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A major step toward the wiser use of energy

Rick Blum, director of the INE research cluster, said small power-distribution facilities known as microgrids could serve as useful prototypes of the larger smart grid.

Experts from companies seeking to streamline the generation and transmission of electric power gathered at Lehigh last week to help the university sharpen its focus on a critical new research endeavor.

Toward the Smart Grid,” a workshop held Jan. 20, drew more than 200 people, including leaders of utilities, businesses and engineering firms, and faculty and students.

The goal was to help Lehigh shape its new research cluster in Integrated Networks for Electricity (INE), which has chosen its theme as “Integrated Networks for Electrical, Information, and Financial Flows.”

The workshop featured five outside speakers and a panel discussion. Guests were welcomed by S. David Wu, dean of the P.C. Rossin College of Engineering and Applied Science.

Rick Blum, professor of electrical and computer engineering and INE cluster director, said the smart grid would integrate “sophisticated information technology” with the existing electrical grid.

Giving more power to consumers

This will make generating, transmitting and distributing electric power more efficient, more environmentally friendly and less expensive, Blum said, if a number of challenges are overcome.

Power generated by renewable power sources such as wind and solar, which are highly variable, must be integrated with power from carbon-based sources such as coal, oil and natural gas, he said. This requires new ways of storing electricity from renewable sources and pricing systems that reflect the variability of power.

Other challenges include cyber-security and developing systems that diagnose and correct disturbances and faults in real time.

The smart grid will match supply with demand more efficiently by determining when consumers need power and how much they need. Information on real-time electricity prices will be channeled to energy management controllers that help homeowners buy power when it is priced most cheaply.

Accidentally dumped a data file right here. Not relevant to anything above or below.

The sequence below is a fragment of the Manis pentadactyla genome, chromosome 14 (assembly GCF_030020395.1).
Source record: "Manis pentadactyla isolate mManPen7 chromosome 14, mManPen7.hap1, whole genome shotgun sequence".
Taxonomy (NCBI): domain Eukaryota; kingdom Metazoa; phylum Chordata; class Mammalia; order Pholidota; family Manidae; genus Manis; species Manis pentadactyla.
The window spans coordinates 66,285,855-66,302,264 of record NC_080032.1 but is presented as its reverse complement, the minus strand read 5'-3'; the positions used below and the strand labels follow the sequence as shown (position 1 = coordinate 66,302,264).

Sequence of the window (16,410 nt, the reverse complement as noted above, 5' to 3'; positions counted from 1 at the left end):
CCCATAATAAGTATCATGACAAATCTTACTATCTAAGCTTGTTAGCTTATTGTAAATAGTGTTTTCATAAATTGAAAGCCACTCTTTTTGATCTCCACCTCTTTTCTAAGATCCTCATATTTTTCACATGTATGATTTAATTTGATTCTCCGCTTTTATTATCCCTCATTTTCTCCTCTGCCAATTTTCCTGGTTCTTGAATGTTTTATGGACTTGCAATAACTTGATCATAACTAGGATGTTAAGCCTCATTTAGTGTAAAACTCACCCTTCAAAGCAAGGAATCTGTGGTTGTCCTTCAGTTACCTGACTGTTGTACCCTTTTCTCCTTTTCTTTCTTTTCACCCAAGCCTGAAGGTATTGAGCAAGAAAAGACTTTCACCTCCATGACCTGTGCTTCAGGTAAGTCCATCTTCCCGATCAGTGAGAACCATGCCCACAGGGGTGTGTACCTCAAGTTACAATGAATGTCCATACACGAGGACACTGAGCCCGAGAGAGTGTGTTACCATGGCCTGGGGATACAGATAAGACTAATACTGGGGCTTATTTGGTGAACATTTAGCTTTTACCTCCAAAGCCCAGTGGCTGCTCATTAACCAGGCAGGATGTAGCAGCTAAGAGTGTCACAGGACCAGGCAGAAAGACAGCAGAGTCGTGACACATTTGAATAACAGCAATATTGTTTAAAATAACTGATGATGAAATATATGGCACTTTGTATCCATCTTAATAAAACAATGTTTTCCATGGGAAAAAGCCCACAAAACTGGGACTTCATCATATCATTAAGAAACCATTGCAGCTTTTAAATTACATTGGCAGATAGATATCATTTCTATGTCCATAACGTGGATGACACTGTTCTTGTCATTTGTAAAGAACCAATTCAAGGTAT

This leveling effect will help utilities avoid costly periods of peak demand and even costlier outages like the 2003 Northeast Blackout, which caused $6 billion in damage and cut off power to 50 million people in the eastern U.S. and Canada.

Five invited speakers addressed the workshop. Anna Scaglione, professor of electrical and computer engineering at the University of California-Davis, discussed “Why Information Networks Can Pave the Way to Green Electricity.”

Timothy Mount, professor of applied economics and management at Cornell University, spoke on “Utopia Electric: Developing a Smart Grid that Customers Can Afford.”

Anjan Bose, director of the Power Systems Engineering Research Center at Washington State University, discussed “The Evolution of Control for the Smart Transmission Grid.”

Fred S. Roberts, director of the Command, Control and Interoperability Center for Advanced Data Analysis (CCICADA) at Rutgers University, discussed “Algorithmic Decision Theory and the Smart Grid.”

Jeffrey D. Taft, engineer and chief architect for Cisco Connected Energy Networks,” spoke on “Cisco and the Smart Grid.”

The panel discussion featured Hassan Farhangi, director of the Group for Advanced Information Technology at the British Columbia Institute of Technology; Ken Geisler, director of business strategy for Siemens Energy Inc.; Monique Rowtham-Kennedy, deputy general counsel for environment and installations for the U.S. Department of Defense; and Joe Callis, senior applied solutions engineer at PJM Interconnection.

The discussion was moderated by Martha Dodge, director of Lehigh’s Energy Systems Engineering Institute. The research projects of faculty and students were featured in a poster presentation.


Photos by Douglas Benedict

Story by Kurt Pfitzer

Posted on Tuesday, January 24, 2012

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